The Solana-based decentralized alternate (DEX) has notified its group that the collapse of its backers — Alameda and FTX — has rendered its program “defunct”.
The workforce behind the challenge shared that “there may be hope”, despite its ongoing challenges, due to the group choice out there to “fork” Serum.
What’s subsequent for @ProjectSerum
With the collapse of Alameda and FTX, the Serum program on mainnet grew to become defunct.
As improve authority is held by FTX, safety is in jeopardy, resulting in protocols like @JupiterExchange and @RaydiumProtocol shifting away from Serum.
— Serum (@ProjectSerum) November 29, 2022
In response to the announcement, “a community-wide effort to fork Serum goes sturdy”. OpenBook, the community-led fork of the Serum V3 program, is already stay on the Solana Mainnet with over $1M each day quantity, supported by steady efforts to develop it and develop its liquidity.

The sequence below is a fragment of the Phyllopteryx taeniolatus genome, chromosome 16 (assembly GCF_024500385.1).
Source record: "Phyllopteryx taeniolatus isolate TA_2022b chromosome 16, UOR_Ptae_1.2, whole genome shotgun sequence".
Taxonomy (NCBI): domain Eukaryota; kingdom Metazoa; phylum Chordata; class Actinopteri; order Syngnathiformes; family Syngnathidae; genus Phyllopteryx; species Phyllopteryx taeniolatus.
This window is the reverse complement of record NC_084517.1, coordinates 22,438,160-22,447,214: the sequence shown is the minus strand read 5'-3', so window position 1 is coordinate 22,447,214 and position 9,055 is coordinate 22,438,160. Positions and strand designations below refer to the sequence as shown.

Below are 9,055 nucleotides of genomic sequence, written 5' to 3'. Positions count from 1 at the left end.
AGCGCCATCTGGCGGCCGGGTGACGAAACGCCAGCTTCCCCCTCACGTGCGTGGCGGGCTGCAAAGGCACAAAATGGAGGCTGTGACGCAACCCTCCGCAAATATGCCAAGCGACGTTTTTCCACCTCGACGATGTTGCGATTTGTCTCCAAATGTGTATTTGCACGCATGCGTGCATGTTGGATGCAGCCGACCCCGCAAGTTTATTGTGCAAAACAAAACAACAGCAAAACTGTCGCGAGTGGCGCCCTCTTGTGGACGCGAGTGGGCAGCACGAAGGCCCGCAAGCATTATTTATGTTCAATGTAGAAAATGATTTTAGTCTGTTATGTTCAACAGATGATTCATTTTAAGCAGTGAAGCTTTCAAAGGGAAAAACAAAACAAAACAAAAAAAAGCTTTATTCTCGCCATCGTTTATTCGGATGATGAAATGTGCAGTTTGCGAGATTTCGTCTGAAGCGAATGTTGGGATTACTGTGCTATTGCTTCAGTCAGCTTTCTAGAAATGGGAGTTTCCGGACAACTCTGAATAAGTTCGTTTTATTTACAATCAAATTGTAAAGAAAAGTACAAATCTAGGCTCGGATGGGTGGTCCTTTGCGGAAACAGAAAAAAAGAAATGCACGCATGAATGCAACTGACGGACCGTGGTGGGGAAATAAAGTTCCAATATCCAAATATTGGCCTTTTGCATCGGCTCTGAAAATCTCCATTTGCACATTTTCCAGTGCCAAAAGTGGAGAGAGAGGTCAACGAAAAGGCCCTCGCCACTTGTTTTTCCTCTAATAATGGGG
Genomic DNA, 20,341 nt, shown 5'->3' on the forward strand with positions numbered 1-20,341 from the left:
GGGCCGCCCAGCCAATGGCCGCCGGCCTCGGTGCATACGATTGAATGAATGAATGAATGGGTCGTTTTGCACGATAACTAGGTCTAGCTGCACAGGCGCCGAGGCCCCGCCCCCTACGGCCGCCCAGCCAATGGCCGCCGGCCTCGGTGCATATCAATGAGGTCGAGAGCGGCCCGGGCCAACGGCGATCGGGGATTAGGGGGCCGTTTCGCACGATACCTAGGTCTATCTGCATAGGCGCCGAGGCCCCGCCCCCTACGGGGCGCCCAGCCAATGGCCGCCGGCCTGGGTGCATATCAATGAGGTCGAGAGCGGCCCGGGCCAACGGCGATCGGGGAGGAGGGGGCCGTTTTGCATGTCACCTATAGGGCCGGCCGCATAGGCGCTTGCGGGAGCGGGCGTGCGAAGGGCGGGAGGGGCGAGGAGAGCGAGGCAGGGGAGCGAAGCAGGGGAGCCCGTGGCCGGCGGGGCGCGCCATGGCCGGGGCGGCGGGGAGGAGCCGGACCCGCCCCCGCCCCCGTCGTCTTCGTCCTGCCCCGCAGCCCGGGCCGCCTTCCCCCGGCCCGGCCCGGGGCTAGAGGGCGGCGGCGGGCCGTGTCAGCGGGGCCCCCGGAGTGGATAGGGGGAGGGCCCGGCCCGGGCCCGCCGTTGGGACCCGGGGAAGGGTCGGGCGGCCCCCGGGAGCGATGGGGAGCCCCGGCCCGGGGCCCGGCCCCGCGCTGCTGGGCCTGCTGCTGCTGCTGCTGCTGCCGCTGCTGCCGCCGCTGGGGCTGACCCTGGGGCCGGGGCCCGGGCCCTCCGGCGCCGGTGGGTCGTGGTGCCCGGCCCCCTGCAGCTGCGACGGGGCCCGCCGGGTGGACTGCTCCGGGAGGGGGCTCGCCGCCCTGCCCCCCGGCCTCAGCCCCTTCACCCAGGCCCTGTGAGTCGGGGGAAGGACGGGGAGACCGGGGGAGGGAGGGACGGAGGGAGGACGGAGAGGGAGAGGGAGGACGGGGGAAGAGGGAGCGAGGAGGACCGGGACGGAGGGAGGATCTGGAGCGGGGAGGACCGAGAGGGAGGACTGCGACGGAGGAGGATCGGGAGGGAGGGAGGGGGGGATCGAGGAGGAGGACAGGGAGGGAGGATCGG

The existence of OpenBook nevertheless poses a risk to Serum, as a result of “with Openbook’s existence, Serum’s quantity and liquidity has dropped to near-zero” as customers and protocols choose Openbook as a result of it’s a safer choice following the safety dangers related to the “outdated Serum code” which was compromised within the FTX hack.
In the case of its SRM token, the DEX shared that the “way forward for SRM is unsure”, as group members seem divided on the topic. Some imagine it ought to nonetheless be used “for reductions”, whereas others imagine it shouldn’t be used in any respect because of its publicity to FTX and Alameda.
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On Nov 12, Cointelegraph reported that FTX was hacked with wallets tied to FTX and FTX US drained of $659 million in cumulative outflows, as reported by Nansen.
Following the FTX hack, Solana’s builders forked the broadly used token liquidity hub, Serum, after it was compromised within the sequence of unauthorized transactions. On Nov 12, Solana co-founder Anatoly Yakovenko tweeted that builders relying on Serum have been forking the code after the upgraded key was compromised, sharing that many “protocols rely upon serum markets for liquidity and liquidations.”